Tim is secretly a Hollywood producer on the weekends. He's holding a Hollywood mini golf tournament, and he needs to figure out who to invite. He has an initial list of guests, but he needs to make sure that they know each other well enough for the tournament to go smoothly. He wants to determine how closely the actors have worked together using the films they have played in. He's made his own database of film data to make the task easier.

mini golf course


In the movie business, it is traditional for actors to present their costars with gifts of golf balls at the premieres of the movies they appear in together. In fact, the same ball is sometimes regifted many times at successive movie premieres.

For any two actors, it is interesting to ask, “What is the most obvious way that a ball could have passed from one to the other?” Given two actors, the most obvious answer is that the actors starred in the same film, so a ball could have been given from one to the other at that movie's premiere.

Next most obvious, the first actor may have worked with an actor (we’ll call him “Kevin”) in one film, and then in a later film, Kevin worked with the second actor. It is clear that a ball is more likely to pass through films with more actors, as well. Tim loves attending movie premieres and taking actors on trips throughout time, so the order of the movie release dates is irrelevant.

There is one caveat: people in the movie business want the recipient of the ball to have some relation to them. This manifests itself as actors only passing a ball to another actor if the first character of the recipient's first name matches up with the first character of the donor's last name. If an actor has only one word in their name, just use that word as both the first and last name. If an actor has more than two words in their name, the first word is the first name and the last word is the last name. For example, “Kevin Norwood Bacon” could pass a ball to “BeyoncĂ© Knowles”, and “BeyoncĂ© Knowles” could also pass a ball to “Kevin Norwood Bacon”, but “Kevin Norwood Bacon” could not pass a ball to “Jason”.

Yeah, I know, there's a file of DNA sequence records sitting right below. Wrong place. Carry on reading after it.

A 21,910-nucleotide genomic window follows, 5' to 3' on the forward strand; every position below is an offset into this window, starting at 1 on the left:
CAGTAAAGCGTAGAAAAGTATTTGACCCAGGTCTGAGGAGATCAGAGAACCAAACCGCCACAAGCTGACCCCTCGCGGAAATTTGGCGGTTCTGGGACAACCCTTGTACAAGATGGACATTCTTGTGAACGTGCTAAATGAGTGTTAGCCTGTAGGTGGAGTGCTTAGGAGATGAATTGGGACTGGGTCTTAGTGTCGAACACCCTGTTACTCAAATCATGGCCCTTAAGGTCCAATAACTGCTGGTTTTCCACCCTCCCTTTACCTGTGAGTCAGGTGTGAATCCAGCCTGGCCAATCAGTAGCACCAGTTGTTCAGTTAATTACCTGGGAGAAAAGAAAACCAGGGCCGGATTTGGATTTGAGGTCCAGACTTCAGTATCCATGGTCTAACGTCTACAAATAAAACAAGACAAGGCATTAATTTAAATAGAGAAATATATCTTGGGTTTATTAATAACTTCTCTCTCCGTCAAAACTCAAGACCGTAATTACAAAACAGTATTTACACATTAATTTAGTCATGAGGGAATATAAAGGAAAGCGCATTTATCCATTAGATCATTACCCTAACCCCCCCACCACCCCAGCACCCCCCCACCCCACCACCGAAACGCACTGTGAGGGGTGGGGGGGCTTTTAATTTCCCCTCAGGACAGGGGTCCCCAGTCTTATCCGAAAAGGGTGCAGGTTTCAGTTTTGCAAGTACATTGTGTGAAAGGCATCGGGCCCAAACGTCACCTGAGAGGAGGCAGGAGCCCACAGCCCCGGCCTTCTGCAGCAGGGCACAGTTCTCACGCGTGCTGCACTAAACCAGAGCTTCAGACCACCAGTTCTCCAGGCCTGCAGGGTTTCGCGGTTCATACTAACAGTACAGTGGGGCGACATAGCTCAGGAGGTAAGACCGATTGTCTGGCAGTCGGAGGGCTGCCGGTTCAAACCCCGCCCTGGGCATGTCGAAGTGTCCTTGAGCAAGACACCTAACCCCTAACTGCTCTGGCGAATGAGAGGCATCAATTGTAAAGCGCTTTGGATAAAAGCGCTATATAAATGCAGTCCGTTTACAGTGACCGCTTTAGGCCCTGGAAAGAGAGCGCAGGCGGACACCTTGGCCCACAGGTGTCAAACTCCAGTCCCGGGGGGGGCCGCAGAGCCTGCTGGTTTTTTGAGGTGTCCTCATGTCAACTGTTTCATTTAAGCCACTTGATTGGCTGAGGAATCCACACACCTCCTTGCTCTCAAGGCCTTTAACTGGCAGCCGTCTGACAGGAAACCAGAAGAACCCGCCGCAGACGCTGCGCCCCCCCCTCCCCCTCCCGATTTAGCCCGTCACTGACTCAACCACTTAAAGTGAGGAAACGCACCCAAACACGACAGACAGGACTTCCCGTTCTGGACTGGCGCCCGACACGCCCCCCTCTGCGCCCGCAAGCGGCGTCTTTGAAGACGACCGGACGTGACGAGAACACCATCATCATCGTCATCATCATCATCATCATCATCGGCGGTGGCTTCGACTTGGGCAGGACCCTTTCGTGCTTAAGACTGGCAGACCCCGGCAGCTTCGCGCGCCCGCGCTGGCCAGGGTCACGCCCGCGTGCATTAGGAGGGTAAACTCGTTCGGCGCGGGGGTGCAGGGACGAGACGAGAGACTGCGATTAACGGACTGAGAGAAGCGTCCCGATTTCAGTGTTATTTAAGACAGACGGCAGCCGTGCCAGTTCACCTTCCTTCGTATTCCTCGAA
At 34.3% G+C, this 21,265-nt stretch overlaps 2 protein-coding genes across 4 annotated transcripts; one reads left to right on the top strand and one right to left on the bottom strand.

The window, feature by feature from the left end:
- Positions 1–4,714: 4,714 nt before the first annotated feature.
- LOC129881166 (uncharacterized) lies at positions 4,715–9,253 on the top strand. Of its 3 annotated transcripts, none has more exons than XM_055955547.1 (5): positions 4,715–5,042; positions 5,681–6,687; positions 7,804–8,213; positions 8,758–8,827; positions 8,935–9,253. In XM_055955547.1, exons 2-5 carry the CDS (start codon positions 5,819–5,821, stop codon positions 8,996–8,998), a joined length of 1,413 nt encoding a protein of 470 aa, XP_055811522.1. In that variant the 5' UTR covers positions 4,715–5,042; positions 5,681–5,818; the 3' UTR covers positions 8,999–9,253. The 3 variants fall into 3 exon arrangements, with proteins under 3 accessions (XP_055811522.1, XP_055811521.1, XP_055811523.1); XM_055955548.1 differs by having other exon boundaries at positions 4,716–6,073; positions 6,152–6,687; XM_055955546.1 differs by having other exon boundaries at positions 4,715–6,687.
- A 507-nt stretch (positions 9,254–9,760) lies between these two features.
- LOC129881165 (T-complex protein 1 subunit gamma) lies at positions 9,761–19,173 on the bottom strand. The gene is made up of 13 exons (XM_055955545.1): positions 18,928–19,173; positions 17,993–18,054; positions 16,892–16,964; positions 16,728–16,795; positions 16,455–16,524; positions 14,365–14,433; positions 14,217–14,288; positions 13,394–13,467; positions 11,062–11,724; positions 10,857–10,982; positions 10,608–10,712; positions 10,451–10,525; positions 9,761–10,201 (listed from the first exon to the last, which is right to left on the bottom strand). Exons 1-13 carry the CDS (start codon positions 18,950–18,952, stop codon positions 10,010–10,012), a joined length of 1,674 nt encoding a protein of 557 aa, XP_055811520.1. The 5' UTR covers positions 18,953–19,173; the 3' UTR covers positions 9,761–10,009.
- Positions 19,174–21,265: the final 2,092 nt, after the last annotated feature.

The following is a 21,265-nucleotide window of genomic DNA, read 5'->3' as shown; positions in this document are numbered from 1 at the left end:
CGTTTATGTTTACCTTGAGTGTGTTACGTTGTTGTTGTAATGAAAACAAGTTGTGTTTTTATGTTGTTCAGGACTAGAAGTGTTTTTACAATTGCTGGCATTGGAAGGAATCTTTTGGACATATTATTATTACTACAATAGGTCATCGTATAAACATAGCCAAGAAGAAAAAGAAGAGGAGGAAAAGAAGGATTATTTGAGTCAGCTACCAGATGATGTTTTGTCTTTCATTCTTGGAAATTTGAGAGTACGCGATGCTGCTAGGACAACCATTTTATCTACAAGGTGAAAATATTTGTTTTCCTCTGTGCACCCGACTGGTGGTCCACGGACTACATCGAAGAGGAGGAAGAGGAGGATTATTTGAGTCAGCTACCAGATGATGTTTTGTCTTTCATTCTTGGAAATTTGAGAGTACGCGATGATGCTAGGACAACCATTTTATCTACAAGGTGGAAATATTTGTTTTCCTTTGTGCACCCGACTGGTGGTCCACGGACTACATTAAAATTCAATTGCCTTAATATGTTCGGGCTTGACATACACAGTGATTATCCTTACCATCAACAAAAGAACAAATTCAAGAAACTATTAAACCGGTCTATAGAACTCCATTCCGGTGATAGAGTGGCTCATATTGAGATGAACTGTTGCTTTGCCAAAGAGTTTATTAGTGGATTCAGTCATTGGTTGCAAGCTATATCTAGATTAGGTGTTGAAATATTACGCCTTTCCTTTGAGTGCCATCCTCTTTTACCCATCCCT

Given that, we would like you to help us find the most obvious way that a ball might have been passed between two actors.

A note on partners: We expect the work for this assignment to be divided up fairly. To that end, you should document in your README what both partner's primary contributions were with your final submission. Your submission must have a functioning Stars REPL and GUI in addition to the specifications for tIMDB. Thus, you should first be integrating your code from Stars then developing tIMDb functionality together. A fair division and contribution of labor will be part of your grades. If you do not have a partner, please reach out to the HTAs immediately.


You should have received an invitation to join a GitHub repo with your partner by the evening of Friday February 21. If you do not see one by then (check your email!), please reach out to the HTAs.